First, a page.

Mrs. Eva stands for the unseen ones who enter the brick building and come out again in bags to be hauled away, sold for parts or burned, according to their usefulness. What happens here has all been made real to her. She sees them. I seldom have the eyes or strength to look, but I do see her.

    Mrs. Eva is a holocaust survivor. She did survive, just barely. At the age of nine, she was ripped from her home, forced on a train and into an extermination camp in Yugoslavia, where she witnessed and suffered unspeakable things. These abusers didn’t want to actually put the knife to the unwanted throats. No, they would just remove all subsistence behind walls where no one could see for reasons that sounded excusable at the time. She says there comes a moment, in your helplessness, when you can no longer watch what is happening, when the anguish is so great it will drive you insane, and all you can do is cover your eyes and try to run or hide. But if you survive, you will grow up and in some ways, you will recover. You will put on strength, God helping you. And then… then what? Well, there are lots of options for victims available today with a whole menagerie of hashtags. Or you could be like Mrs. Eva, who moves her old feet to the cold floor of a Saturday morning only to stand on a busy road to be cursed and spit upon, who feels the bitter wind up her spine and tells me to go get warm, who would be first to say I’m sorry, please forgive me, and come on in, who has, with all her cares, held my hand in the winter rain and prayed for me.

     I’m not a political activist. I don’t keep up with all the latest. Big things can happen in this world and I won’t know about it until I read the newspaper while mulching the garden six months later. I spend my days with the dying generation who remember as in a dream a place where men looked out for women and women looked out for children and children looked out for the stray cat, and that all sounds pretty good to me, and a long time gone. I’m just an American girl, a product of public schools, Disney and on a good day, Hank the Cowdog. But I’m also a storyteller. If there’s a tidy moral to these narratives, it isn’t yet obvious to me. I’m just here to tell you what I’ve seen lately in the parking lot, the waiting room, the big house and on the roadside.

    I’m just here to tell you a story, like Matthew when he said, Jesus called a little child to his side and set him on his feet in the middle of them all. “Believe me,” he said, “unless you change your whole outlook and become like little children you will never enter the kingdom of Heaven. It is the man who can be as humble as this little child who is greatest in the kingdom of Heaven. Anyone who welcomes one child like this for my sake is welcoming me.  (Matthew 18, JB Phillips)

       Maybe I do have something to say, a conclusion, however unoriginal: If you are a woman, be a woman. If you have a home, keep it. Don’t think you’re too important to witness the dust motes in the afternoon sun. If your mind is turned to the ways you have been hurt, consider longer the ways you have hurt others. And if you are a mother be a mother. Make welcome.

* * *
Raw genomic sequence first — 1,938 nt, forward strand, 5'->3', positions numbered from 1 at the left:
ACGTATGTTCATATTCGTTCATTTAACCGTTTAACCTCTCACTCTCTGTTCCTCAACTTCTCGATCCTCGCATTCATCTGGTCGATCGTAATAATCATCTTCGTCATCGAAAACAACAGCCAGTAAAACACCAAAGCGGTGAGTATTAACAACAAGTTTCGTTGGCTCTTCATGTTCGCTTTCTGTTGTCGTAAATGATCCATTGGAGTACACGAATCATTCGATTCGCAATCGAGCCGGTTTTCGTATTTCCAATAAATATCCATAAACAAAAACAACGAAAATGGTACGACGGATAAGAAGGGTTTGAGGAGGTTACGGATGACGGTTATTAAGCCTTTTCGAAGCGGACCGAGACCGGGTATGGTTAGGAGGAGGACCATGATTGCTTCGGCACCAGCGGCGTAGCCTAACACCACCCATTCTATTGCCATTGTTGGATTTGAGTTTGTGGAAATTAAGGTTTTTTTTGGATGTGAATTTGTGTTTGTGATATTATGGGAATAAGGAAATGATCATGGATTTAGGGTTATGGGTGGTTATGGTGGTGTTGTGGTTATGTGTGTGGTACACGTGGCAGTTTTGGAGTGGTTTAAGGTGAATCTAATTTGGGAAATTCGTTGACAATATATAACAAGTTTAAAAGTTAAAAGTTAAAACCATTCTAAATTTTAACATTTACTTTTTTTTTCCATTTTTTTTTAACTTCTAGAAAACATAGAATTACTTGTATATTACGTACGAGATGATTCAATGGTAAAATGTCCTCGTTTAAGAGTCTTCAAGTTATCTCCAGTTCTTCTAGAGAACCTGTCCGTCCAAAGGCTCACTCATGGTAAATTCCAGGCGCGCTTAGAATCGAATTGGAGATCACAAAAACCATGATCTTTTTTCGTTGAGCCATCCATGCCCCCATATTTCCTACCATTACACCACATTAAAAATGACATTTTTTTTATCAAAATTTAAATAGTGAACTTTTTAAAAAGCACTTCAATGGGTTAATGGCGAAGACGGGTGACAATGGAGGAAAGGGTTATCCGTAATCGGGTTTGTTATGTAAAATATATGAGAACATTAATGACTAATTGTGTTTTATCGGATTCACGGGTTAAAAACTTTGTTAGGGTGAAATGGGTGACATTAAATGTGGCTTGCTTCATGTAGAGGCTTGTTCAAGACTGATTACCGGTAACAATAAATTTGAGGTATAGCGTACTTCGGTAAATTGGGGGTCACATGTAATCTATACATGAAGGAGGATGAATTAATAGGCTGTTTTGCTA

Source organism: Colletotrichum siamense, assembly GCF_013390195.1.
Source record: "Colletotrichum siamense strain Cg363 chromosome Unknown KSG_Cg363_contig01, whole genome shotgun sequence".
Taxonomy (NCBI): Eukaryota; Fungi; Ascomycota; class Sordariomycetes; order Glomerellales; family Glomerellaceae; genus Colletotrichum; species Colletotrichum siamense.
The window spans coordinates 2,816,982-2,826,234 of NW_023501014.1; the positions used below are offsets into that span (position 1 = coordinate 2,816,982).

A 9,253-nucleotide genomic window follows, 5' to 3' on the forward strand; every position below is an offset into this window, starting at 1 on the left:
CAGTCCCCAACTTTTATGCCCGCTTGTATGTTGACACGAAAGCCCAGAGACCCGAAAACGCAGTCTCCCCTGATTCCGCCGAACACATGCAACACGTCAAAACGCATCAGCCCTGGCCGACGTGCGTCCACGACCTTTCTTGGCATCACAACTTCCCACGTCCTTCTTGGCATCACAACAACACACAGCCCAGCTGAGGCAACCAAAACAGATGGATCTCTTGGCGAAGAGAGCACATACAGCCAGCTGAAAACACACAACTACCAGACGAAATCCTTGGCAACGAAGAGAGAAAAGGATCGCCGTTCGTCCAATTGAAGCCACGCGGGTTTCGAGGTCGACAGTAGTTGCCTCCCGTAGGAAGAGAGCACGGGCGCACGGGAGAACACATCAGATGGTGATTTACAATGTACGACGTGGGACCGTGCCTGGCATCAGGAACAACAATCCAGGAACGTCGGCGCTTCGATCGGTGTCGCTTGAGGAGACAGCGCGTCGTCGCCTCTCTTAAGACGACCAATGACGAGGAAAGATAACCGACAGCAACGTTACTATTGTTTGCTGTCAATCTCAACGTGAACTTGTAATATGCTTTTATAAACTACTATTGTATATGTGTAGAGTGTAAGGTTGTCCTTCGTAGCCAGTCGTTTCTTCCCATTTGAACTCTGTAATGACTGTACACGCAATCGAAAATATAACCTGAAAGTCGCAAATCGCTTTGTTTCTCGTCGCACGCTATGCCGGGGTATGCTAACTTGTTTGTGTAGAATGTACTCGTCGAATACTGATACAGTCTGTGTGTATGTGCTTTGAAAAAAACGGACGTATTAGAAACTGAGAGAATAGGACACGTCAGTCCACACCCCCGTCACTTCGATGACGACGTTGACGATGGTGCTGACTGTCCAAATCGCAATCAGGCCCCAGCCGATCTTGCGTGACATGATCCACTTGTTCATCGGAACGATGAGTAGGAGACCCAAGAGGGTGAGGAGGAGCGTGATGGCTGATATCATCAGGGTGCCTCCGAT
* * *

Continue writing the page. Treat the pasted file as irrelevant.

I confess I am afraid to deliver these words, for the internet is like an over-grazed pasture, and I’ve always been one to step in it.

Annie Dillard, Aunt Maud and Lore Wilbert

    I seriously contemplated reapplying for this mentorship under a different name. Or just reapplying in the hope that she would look down with pity and let me go again, just one more time. When I saw the announcement post on Sayable, I was in the same place, doing the same chore I was doing last year when I first read about the opportunity and my stomach churned with the possibility of going for it. What if I fail? I grew up asking this question. Well somebody’s got to fail, my Mama would say. Oh I love her bottom line. And that’s what I wanted, what I needed in writing. The plain truth. Should I keep trying? Should I set aside unforgiving minutes to the painfully slow stringing together of words? Nobody around was able to tell me, because nobody knew enough to say for sure. They all see me in a hundred ways, but mostly as their familiar friend, which is very different from the caricature of someone who writes books, all sequestered with a laptop in a damp shed while the party is going on.

     I don’t know most of you who read this blog, but I think many of you are writers. I encourage you to apply for this mentorship. I loved Lore’s own voice long before I spoke with her on the phone. As a teacher she is clear and precise, certainly intimidating for a newbie, but I can tell you she is kind and faithful. Don’t be afraid. And even if you fail, somebody’s got to fail. But do try to find a mentor. Finding someone better than you won’t be hard, but if you can find someone better who is willing to help you, you’ve struck rich, my friend. Don’t pass it up.

     Well I’m not reapplying, Lore. I asked myself what you would say. You gave me parting orders and I haven’t really tried very hard. So when I finished my chore, I took my nervous stomach down to BestBuy and bought a laptop and came home to clear out a run-down shed. So don’t be surprised if you can’t find me at the party, folks. I’m writing.